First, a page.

For a while now, I’ve been thinking that my work was done. That the word has gotten out about bullying, that the school systems were putting a stop to it, that parents knew the signs, and that people were ready to step in and stop it when they saw it.
I’m pretty sure others have started thinking this way too. Nowadays, school administrators avoid using terms like “bullying” or “anti-bullying” when discussing the topic. They have started to say those terms have been overused. Better, they say, that we talk about creating a “safe school climate” for students. I guess bullying just doesn’t happen anymore.
To believe such a thing would be folly, and it would open the door for bullies everywhere to pick right back up where they left off. Something like bullying, an activity that has been so embedded in our culture that people actually think of it as just “boys being boys,” doesn’t simply go away after a few years of attention. Oh, you’re one of those who doesn’t think it’s that big a deal anymore? Listen to this story about a 13-year-old that has only recently come to light, though it happened in February.
A 13-year-old boy who attended Kopachuck Middle School in Washington state was filmed by another student with a cell phone as he was dragged along the floor by his classmates, with his own socks stuffed in his mouth, pinned beneath chairs while they scribbled on his feet and much more. There’s a 15 minute video of the incident available by clicking here.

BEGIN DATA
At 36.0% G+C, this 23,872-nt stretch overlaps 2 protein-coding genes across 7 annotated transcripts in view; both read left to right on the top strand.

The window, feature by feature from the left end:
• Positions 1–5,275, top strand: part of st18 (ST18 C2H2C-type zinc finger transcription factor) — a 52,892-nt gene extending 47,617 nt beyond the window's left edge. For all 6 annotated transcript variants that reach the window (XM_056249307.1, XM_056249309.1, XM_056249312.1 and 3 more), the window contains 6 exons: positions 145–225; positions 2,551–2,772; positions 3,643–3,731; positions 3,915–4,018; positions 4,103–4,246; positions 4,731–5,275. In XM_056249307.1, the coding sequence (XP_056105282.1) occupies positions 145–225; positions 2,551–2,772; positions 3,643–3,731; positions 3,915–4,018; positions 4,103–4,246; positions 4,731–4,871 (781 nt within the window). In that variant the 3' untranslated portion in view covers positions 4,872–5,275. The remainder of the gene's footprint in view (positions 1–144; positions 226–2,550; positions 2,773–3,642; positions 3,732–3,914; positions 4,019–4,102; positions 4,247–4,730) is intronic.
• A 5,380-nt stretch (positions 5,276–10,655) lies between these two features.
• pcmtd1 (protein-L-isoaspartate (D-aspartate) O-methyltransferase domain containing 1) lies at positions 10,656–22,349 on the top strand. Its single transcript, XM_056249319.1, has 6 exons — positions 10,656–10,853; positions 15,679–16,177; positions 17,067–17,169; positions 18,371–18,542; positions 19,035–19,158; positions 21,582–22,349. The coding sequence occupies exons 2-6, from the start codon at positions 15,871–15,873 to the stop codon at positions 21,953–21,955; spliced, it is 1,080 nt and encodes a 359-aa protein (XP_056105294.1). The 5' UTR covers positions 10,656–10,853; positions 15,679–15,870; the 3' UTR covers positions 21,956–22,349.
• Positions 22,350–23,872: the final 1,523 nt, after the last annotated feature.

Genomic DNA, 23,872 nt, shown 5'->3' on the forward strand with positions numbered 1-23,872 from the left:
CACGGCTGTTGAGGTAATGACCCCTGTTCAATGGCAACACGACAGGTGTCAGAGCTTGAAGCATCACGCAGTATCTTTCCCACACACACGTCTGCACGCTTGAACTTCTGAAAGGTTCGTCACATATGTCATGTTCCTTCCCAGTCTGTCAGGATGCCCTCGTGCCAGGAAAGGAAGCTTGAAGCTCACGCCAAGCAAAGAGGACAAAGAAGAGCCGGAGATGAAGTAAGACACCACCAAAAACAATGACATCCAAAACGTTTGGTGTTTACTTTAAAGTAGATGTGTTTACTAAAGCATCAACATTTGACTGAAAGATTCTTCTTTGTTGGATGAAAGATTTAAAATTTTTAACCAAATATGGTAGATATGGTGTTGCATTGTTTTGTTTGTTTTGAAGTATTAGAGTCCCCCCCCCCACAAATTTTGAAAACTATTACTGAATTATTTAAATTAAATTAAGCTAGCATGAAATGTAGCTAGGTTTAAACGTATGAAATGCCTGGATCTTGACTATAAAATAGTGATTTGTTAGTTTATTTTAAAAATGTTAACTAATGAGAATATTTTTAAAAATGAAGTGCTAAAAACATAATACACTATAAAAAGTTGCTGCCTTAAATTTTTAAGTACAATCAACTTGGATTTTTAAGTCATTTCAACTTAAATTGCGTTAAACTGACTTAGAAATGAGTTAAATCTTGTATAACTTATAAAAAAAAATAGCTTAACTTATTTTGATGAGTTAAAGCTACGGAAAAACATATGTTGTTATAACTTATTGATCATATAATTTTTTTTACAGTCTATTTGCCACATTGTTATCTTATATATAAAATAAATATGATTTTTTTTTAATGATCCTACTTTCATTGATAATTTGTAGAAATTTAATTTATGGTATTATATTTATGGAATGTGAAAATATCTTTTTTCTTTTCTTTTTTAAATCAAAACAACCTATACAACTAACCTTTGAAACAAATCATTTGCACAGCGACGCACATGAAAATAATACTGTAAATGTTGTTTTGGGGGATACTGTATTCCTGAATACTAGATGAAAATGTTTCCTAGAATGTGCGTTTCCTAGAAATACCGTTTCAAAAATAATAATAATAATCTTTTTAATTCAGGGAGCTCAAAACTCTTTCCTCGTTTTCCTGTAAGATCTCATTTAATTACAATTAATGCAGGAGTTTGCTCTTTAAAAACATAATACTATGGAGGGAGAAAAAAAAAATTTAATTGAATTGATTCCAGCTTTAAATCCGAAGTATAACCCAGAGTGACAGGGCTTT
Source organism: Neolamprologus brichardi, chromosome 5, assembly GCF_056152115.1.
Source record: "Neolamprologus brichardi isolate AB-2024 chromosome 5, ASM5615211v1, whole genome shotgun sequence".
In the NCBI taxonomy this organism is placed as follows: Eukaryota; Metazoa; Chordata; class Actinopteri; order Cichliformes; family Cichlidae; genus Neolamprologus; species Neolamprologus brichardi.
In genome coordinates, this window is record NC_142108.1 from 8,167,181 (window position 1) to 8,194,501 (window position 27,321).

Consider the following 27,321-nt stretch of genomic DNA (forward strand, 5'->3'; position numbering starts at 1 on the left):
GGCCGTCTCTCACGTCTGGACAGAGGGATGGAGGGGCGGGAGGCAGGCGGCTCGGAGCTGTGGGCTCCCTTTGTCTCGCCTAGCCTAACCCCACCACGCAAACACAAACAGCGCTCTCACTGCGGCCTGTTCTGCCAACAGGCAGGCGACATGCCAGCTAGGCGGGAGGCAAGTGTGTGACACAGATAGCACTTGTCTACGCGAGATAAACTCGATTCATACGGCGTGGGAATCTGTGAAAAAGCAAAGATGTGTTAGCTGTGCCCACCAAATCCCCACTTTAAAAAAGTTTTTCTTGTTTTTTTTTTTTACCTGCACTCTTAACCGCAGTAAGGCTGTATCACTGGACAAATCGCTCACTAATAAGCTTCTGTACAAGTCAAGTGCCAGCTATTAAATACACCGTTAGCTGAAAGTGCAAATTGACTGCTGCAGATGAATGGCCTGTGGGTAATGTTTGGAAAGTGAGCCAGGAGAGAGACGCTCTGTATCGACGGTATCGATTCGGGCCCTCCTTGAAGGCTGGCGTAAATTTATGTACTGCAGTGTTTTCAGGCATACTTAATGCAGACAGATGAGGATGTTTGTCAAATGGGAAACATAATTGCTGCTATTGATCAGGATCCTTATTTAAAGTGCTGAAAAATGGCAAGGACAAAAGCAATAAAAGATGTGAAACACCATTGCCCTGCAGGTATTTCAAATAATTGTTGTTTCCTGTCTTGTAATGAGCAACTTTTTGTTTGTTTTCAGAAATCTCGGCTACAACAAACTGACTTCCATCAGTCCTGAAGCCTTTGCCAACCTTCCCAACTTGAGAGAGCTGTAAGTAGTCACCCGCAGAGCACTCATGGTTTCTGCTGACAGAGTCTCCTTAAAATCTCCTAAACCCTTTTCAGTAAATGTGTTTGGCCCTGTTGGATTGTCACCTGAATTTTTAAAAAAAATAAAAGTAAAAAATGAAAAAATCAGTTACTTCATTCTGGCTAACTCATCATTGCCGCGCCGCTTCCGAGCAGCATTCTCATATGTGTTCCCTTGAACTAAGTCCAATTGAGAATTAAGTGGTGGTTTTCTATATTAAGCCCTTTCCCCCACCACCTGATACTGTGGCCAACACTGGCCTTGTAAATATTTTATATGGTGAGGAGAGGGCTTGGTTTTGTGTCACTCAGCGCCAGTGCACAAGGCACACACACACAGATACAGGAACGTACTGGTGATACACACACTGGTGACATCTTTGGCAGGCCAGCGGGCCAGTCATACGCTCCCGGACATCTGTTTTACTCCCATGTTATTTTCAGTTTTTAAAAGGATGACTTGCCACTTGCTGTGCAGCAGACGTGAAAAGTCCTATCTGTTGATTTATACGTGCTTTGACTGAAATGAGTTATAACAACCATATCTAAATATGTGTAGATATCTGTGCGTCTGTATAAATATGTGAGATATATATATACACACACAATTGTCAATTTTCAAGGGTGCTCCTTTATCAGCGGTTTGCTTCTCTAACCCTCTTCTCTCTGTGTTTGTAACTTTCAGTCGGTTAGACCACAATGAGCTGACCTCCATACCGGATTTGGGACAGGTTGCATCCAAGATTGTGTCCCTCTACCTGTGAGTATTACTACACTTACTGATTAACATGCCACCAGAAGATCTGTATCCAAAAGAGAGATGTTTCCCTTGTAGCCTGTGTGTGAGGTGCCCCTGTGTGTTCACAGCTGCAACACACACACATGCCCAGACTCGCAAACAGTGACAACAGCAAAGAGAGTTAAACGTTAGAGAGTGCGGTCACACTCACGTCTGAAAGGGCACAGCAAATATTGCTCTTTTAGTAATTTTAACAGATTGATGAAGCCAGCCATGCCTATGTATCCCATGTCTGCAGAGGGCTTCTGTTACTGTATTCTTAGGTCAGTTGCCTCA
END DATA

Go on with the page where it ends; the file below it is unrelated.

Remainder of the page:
The worst part about the whole episode was that not only was there a teacher present who didn’t protect this boy and put a stop to it, he was a participant as well! The teacher involved can be seen in the video taking part in physically harassing the young boy. The teacher has 18 years in the profession and knew that other children were videotaping the incident, but thought that it was “harmless horseplay.” He said that he “viewed the interaction as a matter of 'boys will be boys' and was allowing the kids a diversion from the normal after a long period of intense studies.”
Evidently, we still have quite a ways to go to sufficiently shift our culture away from the “boys will be boys” mentality. The public was not satisfied with the 10-day suspension without pay the teacher received and wants him permanently terminated from the teaching staff. I agree with this. But not because of some sense of justice or appropriate punishment, but because I believe this couldn't have possibly have been the first time that this teacher has either participated in such an incident, looked the other way during such an incident or spoken to students in such a way as to make them believe that this type of behavior is acceptable. He needs to go.
I’m all for working to create a “safe school climate” for our children. I think it’s an important and long overdue step that should have been taken decades ago. But I think it’s too soon to drop the discussion about bullying. There are still too many people out there who just don’t get it. They still think that it’s “just boys being boys” and a normal part of growing up. Well, perhaps up until now, it has been a normal part of growing up. But that needs to change. And we obviously still have a lot of work to do when schoolteachers can still be so far behind the eight ball on this.
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